Communications guru and podcaster Bob Evans joins us once again for today’s episode. He and Christopher have a thoughtful conversation on movies, technology, being direct and so much more.
Pondering the Past
Nowadays, watching the news entails being freaked out by the realities of the world. Given all that, would you consider revisiting the film classics like One Flew Over the Cuckoo’s Nest and Cool Hand Luke? Bob says that it might be a good idea if we did.
Remember the iconic scene where Jack Nicholson’s McMurphy tried lifting a water fountain? He couldn’t do it, but at least he tried. Then there was Paul Newman’s Luke who swore death against defeat and who thought nothing was a mighty cool hand.
“We are in a time now when so much of our life is restricted. We’d let our fear shrink our world. We let fear, you know, crush our dreams.” – Bob Evans
Beyond What You’re Dealt
The culmination of all these, Bob says, reflects how it’s not what’s around you that determines what you become. Your fate turns out the way you play yourself. Not much depends on the hand that you’re dealt.
“I think it’s good to go back and look at some of those things and realize we get to parts where we are today by letting it happen. Declining’s a choice.” – Bob Evans
Merits of Technology
When Bob left the media industry to jump into technology, a lot of people said that he was coming to the dark side. When he asked them why they thought so, they would say it was because tech people were dishonest. But to Bob, the change was like coming into a brightly-lit place coming out of the dark side.
People have plenty of valid reasons to “bitch about technology”, but there’s a big but, and Christopher has a few choice words for them.
“Innovation overall has massively increased the well-being of human beings, the lifespan of human beings, and the quality of life of human beings.” – Christopher Lochhead
To hear more about technology, the virtue of being direct, and the downside of judgment-free zones from Bob Evans, download and listen to the episode.
Bob grew up outside of Pittsburg with hardworking parents and his 6 siblings. He graduated from the University of Pennsylvania in 1978 and entered the business world, flowing his passion for information technology and writing.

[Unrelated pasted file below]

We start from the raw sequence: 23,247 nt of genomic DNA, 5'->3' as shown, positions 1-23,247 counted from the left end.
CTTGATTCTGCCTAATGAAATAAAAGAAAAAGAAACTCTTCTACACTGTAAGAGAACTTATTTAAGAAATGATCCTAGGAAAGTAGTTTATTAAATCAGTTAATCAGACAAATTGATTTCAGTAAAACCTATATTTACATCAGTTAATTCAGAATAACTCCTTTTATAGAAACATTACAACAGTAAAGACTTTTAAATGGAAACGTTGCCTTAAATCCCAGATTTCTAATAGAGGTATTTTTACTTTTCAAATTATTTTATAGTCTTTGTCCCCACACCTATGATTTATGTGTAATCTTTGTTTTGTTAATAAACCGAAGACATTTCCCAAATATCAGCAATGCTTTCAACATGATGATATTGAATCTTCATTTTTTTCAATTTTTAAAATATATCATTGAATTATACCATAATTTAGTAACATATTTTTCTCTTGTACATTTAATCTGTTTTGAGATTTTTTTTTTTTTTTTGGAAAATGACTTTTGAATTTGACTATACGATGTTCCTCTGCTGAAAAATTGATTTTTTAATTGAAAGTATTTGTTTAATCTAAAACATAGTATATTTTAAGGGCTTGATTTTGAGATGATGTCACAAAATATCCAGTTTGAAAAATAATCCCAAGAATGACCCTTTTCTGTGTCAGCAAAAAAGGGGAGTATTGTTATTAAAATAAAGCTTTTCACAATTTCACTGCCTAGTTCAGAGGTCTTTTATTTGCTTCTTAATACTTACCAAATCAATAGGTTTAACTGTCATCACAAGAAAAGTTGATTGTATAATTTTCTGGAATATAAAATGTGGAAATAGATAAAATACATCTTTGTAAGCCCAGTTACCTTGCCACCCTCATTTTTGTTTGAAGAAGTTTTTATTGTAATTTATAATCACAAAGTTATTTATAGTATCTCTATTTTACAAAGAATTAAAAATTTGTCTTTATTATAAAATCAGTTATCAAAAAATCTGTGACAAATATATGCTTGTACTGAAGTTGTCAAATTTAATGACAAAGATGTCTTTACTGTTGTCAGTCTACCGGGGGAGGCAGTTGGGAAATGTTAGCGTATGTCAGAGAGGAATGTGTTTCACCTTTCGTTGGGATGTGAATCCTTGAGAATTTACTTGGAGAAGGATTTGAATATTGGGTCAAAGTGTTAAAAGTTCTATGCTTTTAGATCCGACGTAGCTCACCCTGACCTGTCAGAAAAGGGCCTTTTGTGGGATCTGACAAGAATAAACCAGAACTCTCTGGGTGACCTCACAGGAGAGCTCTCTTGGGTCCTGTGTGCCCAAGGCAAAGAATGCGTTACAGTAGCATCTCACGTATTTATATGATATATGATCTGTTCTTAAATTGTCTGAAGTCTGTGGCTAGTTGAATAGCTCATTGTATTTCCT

He rose to become the editor of Information Week, one of the top two publications in technology at the time. Then he became the SVP and Content Director for Information Week’s parent company TechWeb/CMP.
After thirty years in the media business, he left to join the world of software vendors. Following a quick stop at ERP vendor SAP, Bob was recruited by the world 5th richest person, a legendary category designer and entrepreneur Larry Ellison the founder of Oracle.
At Oracle, Bob served as SVP and Chief Communications Officer for Larry. Today, Bob runs his own strategic communications firm, is a prolific writer, a tech industry commentator, public speaker, and a legendary guy.
He hosts the widely popular Cloud Wars Live Podcast.
We hope you enjoyed Bob Evans on this episode of Follow Your Different™! Christopher loves hearing from his listeners. Feel free to email him, connect on Facebook, Twitter, Instagram and subscribe on iTunes!
What exactly is AI and why does everyone insist on using the term to cover a multitude of basic software? Jason DeFillippo of the Grumpy Old Geeks and The Jordan Harbinger Show joins us for today’s episode. He talks about tech trends and why the blockchain is the second coming of push.
“It’s an Excel spreadsheet that has track changes turned on that everybody has access to.” – Jason DeFillippo on the blockchain
Three Things We Learned
Grumpy Old Geeks vs The Jordan Harbinger Show
Jason is having the time of his life being part of two shows that infinitely differ but also share similarities. Grumpy Old Geeks is the show for tech veterans who have seen it all and want to get a few kicks by making fun of new tech. The Jordan Harbinger Show is a cerebral podcast that challenges its listeners and guests to think.
Marimba, PointCast, and Blockchain